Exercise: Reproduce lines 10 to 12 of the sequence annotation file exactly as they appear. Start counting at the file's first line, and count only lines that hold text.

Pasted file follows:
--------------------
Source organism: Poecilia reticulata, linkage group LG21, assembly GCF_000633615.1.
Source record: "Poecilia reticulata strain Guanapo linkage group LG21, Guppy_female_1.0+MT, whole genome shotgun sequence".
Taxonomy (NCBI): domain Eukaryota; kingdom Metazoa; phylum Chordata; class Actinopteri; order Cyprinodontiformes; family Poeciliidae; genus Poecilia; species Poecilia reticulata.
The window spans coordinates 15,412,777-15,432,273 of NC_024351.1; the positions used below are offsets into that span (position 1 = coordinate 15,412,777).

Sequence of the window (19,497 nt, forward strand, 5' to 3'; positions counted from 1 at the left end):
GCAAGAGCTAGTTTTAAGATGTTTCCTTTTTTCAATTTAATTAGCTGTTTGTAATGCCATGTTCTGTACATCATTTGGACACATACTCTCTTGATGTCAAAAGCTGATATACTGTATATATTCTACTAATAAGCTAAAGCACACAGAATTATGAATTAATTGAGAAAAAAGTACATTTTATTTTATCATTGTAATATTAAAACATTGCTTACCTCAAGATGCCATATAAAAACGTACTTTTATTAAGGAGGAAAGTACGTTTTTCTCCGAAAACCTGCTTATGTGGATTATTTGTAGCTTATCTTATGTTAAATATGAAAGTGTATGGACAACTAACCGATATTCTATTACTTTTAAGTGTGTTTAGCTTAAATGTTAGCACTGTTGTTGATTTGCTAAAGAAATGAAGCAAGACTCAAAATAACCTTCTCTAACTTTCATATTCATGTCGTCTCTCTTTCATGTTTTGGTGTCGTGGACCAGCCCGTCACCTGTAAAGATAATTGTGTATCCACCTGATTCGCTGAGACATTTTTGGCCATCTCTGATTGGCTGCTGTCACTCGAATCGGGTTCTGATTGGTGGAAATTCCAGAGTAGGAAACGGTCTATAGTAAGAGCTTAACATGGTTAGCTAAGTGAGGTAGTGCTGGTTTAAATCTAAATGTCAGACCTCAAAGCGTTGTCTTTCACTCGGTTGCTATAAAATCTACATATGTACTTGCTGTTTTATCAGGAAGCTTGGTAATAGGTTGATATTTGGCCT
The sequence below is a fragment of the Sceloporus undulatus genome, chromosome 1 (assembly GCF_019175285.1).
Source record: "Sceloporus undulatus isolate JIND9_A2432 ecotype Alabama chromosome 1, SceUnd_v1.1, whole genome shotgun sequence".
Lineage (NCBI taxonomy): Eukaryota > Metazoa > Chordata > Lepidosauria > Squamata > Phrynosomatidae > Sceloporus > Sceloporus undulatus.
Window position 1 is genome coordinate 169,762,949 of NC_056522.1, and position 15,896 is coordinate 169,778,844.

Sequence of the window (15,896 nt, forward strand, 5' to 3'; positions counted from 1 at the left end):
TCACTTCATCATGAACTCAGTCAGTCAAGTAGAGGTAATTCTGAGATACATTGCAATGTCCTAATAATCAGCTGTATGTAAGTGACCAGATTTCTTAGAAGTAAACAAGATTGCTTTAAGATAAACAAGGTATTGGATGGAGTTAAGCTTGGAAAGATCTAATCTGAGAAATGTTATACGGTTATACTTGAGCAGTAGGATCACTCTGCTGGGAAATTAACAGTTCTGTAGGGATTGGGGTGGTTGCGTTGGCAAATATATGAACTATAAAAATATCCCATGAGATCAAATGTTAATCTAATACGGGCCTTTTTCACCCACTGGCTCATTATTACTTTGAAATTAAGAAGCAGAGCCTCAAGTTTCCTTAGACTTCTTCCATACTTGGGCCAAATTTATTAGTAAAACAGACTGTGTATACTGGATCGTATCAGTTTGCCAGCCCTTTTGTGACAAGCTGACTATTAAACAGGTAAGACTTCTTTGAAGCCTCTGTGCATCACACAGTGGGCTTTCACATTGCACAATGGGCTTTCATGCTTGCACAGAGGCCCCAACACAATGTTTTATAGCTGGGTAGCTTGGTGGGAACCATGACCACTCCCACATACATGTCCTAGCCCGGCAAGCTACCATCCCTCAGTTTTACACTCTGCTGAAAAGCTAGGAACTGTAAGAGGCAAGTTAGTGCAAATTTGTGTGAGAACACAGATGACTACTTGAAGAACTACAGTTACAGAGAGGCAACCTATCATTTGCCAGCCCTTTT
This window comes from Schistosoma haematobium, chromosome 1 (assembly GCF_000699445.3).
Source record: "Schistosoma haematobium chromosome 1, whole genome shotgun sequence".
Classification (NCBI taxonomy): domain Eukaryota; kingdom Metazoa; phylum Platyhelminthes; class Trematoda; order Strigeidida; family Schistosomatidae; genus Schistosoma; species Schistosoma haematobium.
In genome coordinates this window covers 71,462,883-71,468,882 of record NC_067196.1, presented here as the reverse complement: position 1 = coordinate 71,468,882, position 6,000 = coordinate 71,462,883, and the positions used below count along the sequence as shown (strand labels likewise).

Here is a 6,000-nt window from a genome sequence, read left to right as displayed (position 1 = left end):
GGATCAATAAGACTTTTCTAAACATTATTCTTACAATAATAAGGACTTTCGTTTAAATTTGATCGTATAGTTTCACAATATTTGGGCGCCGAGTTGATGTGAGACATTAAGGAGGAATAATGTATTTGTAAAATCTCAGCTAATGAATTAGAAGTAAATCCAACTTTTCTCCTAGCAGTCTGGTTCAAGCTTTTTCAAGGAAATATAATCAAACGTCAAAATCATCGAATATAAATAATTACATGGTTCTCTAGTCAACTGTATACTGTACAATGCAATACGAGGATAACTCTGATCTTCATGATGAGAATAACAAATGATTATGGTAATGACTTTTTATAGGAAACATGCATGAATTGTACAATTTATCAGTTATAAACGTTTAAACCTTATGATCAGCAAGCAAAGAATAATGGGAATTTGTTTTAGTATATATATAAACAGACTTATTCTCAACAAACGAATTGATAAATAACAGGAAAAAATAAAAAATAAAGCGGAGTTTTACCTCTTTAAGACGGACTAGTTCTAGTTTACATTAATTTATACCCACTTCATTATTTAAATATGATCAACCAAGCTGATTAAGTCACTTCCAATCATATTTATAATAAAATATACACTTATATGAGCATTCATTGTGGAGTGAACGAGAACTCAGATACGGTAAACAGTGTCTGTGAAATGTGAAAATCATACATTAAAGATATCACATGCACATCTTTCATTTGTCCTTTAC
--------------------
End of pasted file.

Window position 1 is genome coordinate 169,762,949 of NC_056522.1, and position 15,896 is coordinate 169,778,844.

Sequence of the window (15,896 nt, forward strand, 5' to 3'; positions counted from 1 at the left end):
TCACTTCATCATGAACTCAGTCAGTCAAGTAGAGGTAATTCTGAGATACATTGCAATGTCCTAATAATCAGCTGTATGTAAGTGACCAGATTTCTTAGAAGTAAACAAGATTGCTTTAAGATAAACAAGGTATTGGATGGAGTTAAGCTTGGAAAGATCTAATCTGAGAAATGTTATACGGTTATACTTGAGCAGTAGGATCACTCTGCTGGGAAATTAACAGTTCTGTAGGGATTGGGGTGGTTGCGTTGGCAAATATATGAACTATAAAAATATCCCATGAGATCAAATGTTAATCTAATACGGGCCTTTTTCACCCACTGGCTCATTATTACTTTGAAATTAAGAAGCAGAGCCTCAAGTTTCCTTAGACTTCTTCCATACTTGGGCCAAATTTATTAGTAAAACAGACTGTGTATACTGGATCGTATCAGTTTGCCAGCCCTTTTGTGACAAGCTGACTATTAAACAGGTAAGACTTCTTTGAAGCCTCTGTGCATCACACAGTGGGCTTTCACATTGCACAATGGGCTTTCATGCTTGCACAGAGGCCCCAACACAATGTTTTATAGCTGGGTAGCTTGGTGGGAACCATGACCACTCCCACATACATGTCCTAGCCCGGCAAGCTACCATCCCTCAGTTTTACACTCTGCTGAAAAGCTAGGAACTGTAAGAGGCAAGTTAGTGCAAATTTGTGTGAGAACACAGATGACTACTTGAAGAACTACAGTTACAGAGAGGCAACCTATCATTTGCCAGCCCTTTT